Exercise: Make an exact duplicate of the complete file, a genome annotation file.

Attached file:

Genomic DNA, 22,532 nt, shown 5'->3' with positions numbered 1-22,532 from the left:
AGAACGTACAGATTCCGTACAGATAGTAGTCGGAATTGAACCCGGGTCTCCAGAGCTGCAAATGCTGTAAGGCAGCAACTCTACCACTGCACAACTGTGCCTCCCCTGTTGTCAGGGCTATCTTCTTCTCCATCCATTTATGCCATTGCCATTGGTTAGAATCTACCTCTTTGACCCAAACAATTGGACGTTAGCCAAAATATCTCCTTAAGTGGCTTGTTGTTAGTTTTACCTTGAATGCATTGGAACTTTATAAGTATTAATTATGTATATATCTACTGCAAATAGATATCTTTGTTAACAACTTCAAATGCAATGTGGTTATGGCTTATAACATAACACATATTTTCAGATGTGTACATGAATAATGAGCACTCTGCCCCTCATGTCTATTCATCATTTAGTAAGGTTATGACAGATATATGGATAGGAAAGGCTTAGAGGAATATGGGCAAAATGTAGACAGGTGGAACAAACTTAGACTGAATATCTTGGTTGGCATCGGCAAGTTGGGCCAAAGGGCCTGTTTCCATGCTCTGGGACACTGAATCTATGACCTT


Genomic DNA, 22,532 nt, shown 5'->3' with positions numbered 1-22,532 from the left:
AGAACGTACAGATTCCGTACAGATAGTAGTCGGAATTGAACCCGGGTCTCCAGAGCTGCAAATGCTGTAAGGCAGCAACTCTACCACTGCACAACTGTGCCTCCCCTGTTGTCAGGGCTATCTTCTTCTCCATCCATTTATGCCATTGCCATTGGTTAGAATCTACCTCTTTGACCCAAACAATTGGACGTTAGCCAAAATATCTCCTTAAGTGGCTTGTTGTTAGTTTTACCTTGAATGCATTGGAACTTTATAAGTATTAATTATGTATATATCTACTGCAAATAGATATCTTTGTTAACAACTTCAAATGCAATGTGGTTATGGCTTATAACATAACACATATTTTCAGATGTGTACATGAATAATGAGCACTCTGCCCCTCATGTCTATTCATCATTTAGTAAGGTTATGACAGATATATGGATAGGAAAGGCTTAGAGGAATATGGGCAAAATGTAGACAGGTGGAACAAACTTAGACTGAATATCTTGGTTGGCATCGGCAAGTTGGGCCAAAGGGCCTGTTTCCATGCTCTGGGACACTGAATCTATGACCTT